You led them both in and paid entry.  The space was small and there were a few people gathered around the display of the blip. The volunteer running things stared up at Steve and Bucky dumbstruck as they entered the building.  The three of you slowly made your way around the small space.  When you reached the display about the Stark Expo, Steve and Bucky stopped and grinned at each other.  It featured little souvenirs and posters from all three expos, but you could tell it was the 1943 Expo that was drawing their attention.

“Wow,” Steve said.  “That’s something.”

Bucky chuckled and clapped Steve on his shoulder. “Well, this is a story for her.”

Steve looked at him.  “You should start.”

Bucky looked over you with a bright smile.  You had never seen him smile like that before and it made your heart feel full. “So I was always this science nerd.  I’d been drafted by then, and I was shipping out, so Stevie agreed to go on a double date with me to the Stark Expo.  Poor Stevie, the girl I had set him up with…”

“Only had eyes for him,” Steve said.  “Back then he and I – we slipped sometimes – but you know we liked women and being with men was … well in practice it was against the law.  You called yourself a confirmed bachelor.  So we tried to pretend what we did was practice for the women.”

“The expo was – god – even now, with this-” he flexed his metal fingers, “- and all the time I spent in Wakanda, I still remember how awestruck I was.  So many of my memories from back then are just fog or gone altogether.  But I remember that.  That flying car?”

“The way it crashed down in the middle of the exhibition,” Steve added.

Bucky laughed.  It was deep and genuine and it made you feel light.  You took his hand as he nudged Steve.  “God – I can’t believe that there still aren’t any flying cars.  What a letdown.”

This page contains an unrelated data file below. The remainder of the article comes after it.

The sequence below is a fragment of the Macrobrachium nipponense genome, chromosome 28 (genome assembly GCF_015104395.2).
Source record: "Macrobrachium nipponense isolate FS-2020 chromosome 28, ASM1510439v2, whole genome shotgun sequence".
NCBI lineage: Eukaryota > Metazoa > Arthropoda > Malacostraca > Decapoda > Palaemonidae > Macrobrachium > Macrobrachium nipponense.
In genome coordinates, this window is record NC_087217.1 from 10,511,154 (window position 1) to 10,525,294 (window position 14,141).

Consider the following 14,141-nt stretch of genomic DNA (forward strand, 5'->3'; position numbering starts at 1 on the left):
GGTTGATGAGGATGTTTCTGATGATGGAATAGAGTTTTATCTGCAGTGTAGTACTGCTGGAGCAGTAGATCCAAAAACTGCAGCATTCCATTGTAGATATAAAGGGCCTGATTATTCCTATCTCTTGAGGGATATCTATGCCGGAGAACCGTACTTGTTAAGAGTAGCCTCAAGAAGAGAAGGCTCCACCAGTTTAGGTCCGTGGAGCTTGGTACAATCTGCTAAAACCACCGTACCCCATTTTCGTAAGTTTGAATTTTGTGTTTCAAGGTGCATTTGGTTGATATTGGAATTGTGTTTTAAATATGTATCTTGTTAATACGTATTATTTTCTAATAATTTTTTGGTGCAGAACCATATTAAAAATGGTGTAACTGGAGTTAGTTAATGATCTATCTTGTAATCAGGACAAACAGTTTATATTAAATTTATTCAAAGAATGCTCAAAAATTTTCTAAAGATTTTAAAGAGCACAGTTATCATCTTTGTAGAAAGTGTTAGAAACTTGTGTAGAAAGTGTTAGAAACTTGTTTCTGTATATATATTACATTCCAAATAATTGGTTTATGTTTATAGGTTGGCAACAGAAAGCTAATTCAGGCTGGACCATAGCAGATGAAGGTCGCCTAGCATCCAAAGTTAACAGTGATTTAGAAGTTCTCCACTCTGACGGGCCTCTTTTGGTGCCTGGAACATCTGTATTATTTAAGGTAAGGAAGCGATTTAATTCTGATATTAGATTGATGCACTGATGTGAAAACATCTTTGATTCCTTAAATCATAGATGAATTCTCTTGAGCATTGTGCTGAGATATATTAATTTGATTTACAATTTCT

“Oh come on,” Steve said.  “We’ve seen things better than flying cars.” 

Bucky shook his head and lifted your hand to his lips and kissed your fingers.  “So – Steve’s date is ignoring him and he sees another recruitment office and ducks out on me.  The last day I’m home – the jerk.”

“That was the time I got accepted to the super-soldier program,” Steve said.

You’d gathered a small crowd around you by the time they’d finished the story, including the volunteer running the museum.

“Captain Rogers, did you see the display over there?” a middle-aged woman asked, pointing to the far end of the room.

You, Steve, and Bucky looked over and Steve tilted his head and approached it.  The little crowd followed along.  There was a Captain America display taking up half the far wall.  Unlike the one at the Smithsonian, this one focused on him and his connection to Brooklyn.  There were photos of the building he grew up in.  Old recruitment and USO show tour posters featuring him.  There were comic books and collectors’ cards and vintage toys.  Right in the middle of the collection, stuck to the wall was a yellow cab door that had bullet holes in it.

“Holy…” Steve said as he looked up at it.  “Can I touch it?” 

“I guess if anyone can, it’s you,” the volunteer said.

Steve reached up and ran his fingers over the bullet hold in the door.  “God… I can’t believe it.”

“What is it?” you asked.

“When I was given the serum – things went badly.  There was a HYDRA agent and he killed some people.  I’d just gotten this body and I wasn’t used to it.  I went chasing after this guy, and I’m just slamming into walls, knocking people over.  I crashed through the window of a bridal shop.  I wasn’t used to being this big or fast, you see.  Anyway, at one point I’m jumping from car roof to car roof and I land on the cab he’d stolen.  He tries to shake me off but ends up rolling it.  The door goes flying off, and he jumps out and starts firing at me.  I pick it up and use it as a shield.  I guess – that was Captain America’s first shield.”

The little audience was wrapped in the story.  One of the guys standing near you pointed at the door.  “It even has the star,” he said.